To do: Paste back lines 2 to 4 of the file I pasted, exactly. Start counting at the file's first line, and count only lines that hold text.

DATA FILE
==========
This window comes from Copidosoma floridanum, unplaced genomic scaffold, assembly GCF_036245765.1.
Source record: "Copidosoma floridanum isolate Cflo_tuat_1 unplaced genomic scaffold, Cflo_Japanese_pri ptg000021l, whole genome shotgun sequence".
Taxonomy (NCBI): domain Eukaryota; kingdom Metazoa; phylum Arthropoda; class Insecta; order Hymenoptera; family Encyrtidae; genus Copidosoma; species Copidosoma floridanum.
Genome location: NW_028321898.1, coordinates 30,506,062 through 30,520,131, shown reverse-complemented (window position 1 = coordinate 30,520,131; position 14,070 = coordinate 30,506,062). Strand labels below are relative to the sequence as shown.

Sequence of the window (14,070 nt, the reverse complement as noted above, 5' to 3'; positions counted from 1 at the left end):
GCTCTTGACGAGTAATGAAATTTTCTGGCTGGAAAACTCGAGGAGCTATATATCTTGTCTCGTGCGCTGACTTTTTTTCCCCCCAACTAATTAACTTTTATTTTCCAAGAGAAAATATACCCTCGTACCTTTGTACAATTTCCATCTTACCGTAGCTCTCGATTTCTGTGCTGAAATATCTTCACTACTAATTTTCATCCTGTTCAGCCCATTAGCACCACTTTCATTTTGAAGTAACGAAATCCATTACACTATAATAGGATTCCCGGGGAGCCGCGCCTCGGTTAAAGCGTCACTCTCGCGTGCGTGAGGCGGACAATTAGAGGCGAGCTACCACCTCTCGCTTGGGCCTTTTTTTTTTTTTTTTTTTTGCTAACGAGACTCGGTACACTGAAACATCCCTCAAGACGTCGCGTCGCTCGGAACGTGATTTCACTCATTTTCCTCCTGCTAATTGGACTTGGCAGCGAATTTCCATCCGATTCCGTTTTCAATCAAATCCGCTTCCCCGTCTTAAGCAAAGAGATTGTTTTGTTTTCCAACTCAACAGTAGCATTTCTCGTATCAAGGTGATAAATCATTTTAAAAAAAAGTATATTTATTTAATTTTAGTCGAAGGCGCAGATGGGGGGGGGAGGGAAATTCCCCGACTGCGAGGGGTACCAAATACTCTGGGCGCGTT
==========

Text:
Source record: "Copidosoma floridanum isolate Cflo_tuat_1 unplaced genomic scaffold, Cflo_Japanese_pri ptg000021l, whole genome shotgun sequence".
Taxonomy (NCBI): domain Eukaryota; kingdom Metazoa; phylum Arthropoda; class Insecta; order Hymenoptera; family Encyrtidae; genus Copidosoma; species Copidosoma floridanum.
Genome location: NW_028321898.1, coordinates 30,506,062 through 30,520,131, shown reverse-complemented (window position 1 = coordinate 30,520,131; position 14,070 = coordinate 30,506,062). Strand labels below are relative to the sequence as shown.